Peter Mandelson, one of the key architects of New Labour, has said that the politics of the Blair-era government was over and that it is time for a new generation with new ideas.
Lord Mandelson, who together with Tony Blair and Gordon Brown founded the New Labour politics which defined the latter part of the 1990s and the early 2000s, said that the party had moved on.
Asked by Jeremy Vine on The Andrew Marr show, on BBC One, whether he would stage a return to frontline politics if invited to do so by Ed Miliband, he said: "Well I don't think he's likely to do that because what he's trying to demonstrate is that sort of Blair, Brown, sort of Mandelson era, you know, ended when we lost power in May 2010 and that he's moving on with a new generation with new ideas."
He added: "I'm available indeed, but to support him from the sidelines."
The former Cabinet minister insisted he approved of Mr Miliband's "One Nation" Labour, but said it was important to show that the policy changes matched the party's repositioning.
"You need to put the contents in the tin," he said. "The label is good but you have got to make sure you have the policies to back it up."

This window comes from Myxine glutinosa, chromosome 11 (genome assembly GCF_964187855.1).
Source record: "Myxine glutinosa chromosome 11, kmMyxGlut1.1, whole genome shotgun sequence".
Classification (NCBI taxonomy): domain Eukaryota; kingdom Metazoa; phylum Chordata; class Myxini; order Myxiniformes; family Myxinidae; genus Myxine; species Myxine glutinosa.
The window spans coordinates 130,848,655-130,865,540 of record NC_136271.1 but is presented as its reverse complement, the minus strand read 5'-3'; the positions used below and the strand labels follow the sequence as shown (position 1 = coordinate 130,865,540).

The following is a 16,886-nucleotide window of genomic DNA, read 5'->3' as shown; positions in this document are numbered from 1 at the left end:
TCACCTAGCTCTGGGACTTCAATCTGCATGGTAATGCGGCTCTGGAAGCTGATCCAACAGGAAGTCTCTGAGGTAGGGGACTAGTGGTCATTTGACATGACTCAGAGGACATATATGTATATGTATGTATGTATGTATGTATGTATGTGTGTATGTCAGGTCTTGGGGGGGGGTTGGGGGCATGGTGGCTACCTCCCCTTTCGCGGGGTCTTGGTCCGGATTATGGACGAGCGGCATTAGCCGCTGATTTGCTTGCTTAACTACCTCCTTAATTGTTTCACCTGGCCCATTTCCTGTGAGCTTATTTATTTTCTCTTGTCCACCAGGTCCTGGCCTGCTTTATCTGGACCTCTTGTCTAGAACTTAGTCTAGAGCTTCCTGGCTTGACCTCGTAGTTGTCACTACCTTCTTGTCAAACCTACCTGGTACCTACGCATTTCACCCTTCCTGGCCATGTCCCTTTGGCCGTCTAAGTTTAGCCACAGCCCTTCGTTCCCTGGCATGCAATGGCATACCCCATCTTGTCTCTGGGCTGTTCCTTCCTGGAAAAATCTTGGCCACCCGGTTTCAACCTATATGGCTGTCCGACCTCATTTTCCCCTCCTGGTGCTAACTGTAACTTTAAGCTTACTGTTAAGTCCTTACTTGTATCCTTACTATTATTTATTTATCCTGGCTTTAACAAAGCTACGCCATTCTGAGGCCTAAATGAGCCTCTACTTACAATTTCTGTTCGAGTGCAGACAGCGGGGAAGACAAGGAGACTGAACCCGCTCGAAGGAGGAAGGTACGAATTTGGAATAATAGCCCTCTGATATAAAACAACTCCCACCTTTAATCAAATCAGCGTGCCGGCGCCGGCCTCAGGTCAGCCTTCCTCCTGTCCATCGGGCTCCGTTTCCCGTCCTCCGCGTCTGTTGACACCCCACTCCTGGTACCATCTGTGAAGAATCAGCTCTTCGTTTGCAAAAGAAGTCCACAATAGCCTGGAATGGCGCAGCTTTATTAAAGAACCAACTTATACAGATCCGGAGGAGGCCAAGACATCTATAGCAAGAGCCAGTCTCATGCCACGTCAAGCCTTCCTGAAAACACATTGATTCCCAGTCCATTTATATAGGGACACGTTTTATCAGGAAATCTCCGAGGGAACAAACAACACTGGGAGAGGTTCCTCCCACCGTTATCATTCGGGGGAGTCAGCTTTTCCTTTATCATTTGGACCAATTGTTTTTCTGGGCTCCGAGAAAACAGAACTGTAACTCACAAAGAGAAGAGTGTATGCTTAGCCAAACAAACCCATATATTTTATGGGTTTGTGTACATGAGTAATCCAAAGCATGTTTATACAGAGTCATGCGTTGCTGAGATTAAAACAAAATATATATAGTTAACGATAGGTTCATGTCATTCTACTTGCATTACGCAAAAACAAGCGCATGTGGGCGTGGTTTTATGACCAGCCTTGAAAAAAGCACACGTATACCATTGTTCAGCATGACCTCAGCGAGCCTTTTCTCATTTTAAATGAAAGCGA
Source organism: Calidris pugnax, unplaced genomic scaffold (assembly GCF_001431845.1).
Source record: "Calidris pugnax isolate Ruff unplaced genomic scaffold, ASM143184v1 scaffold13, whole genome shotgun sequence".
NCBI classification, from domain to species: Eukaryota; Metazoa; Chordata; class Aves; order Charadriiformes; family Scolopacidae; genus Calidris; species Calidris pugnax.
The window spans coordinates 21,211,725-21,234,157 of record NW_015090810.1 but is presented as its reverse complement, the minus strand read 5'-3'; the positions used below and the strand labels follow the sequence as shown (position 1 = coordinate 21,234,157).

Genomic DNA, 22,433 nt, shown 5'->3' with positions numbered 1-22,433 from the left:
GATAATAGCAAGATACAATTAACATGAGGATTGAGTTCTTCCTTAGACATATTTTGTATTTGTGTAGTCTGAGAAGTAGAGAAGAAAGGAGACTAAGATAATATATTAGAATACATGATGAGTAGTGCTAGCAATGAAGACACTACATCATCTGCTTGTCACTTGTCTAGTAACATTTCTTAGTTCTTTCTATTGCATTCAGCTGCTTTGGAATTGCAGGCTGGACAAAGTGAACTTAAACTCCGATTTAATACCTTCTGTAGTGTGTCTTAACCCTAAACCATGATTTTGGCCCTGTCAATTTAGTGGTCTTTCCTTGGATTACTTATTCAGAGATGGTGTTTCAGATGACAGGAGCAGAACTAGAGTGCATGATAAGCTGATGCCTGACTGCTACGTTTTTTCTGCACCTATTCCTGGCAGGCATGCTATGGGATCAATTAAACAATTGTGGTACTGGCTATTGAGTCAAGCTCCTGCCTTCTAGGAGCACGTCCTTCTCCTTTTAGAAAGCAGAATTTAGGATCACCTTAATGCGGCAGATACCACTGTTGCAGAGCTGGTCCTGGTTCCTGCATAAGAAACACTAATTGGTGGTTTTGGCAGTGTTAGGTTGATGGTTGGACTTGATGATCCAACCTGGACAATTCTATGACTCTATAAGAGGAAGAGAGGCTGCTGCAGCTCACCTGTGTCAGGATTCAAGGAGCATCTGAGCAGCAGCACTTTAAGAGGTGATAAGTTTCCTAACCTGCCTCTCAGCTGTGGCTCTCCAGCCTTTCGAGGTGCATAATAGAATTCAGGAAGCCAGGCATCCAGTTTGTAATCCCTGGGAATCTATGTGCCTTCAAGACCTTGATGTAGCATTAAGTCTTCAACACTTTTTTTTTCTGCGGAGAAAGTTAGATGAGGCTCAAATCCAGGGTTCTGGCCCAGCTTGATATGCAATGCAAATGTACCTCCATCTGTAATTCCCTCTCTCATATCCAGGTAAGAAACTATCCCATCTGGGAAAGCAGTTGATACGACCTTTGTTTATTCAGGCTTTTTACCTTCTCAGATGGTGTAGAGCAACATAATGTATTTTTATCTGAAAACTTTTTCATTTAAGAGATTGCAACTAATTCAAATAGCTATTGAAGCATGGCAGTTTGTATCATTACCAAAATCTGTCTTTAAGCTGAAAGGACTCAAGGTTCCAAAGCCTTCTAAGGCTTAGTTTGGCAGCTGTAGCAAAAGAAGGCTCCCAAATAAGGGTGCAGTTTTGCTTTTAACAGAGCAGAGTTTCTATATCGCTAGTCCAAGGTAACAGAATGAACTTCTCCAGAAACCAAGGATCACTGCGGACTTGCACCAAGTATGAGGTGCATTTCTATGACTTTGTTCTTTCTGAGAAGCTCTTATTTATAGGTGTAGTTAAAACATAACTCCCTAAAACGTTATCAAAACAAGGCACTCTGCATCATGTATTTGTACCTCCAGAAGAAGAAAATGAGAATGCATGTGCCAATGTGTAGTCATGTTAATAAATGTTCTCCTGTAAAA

When asked if he would sack Ed Balls, Lord Mandelson said he would not.
"What he's got to do is to show that he is not simply a business as usual politician and the Labour Party are simply going to carry on exactly the same policies of the present coalition Government or even, to a certain extent, some of the policies of the previous New Labour government," he said.
"Now that's harder to do - to show, at a time when many in the public are very sceptical about any politician's ability to deliver anything at all, to demonstrate how he is going to make a difference. I think he has started well on that course. By his own admission, he has still some further way to travel."
Lord Mandelson, who was previously in favour of a referendum on European, said he was now opposed to such a vote.
Pulling out of the EU would be "a great setback" for the British economy, he said.
The Labour left ideology of Tony Blair shaped Britain for a decade and was still felt in UK politics long after he stepped down as prime minister in 2007.
Blair's loyalists are still around although some have fared better than others. See the slideshow below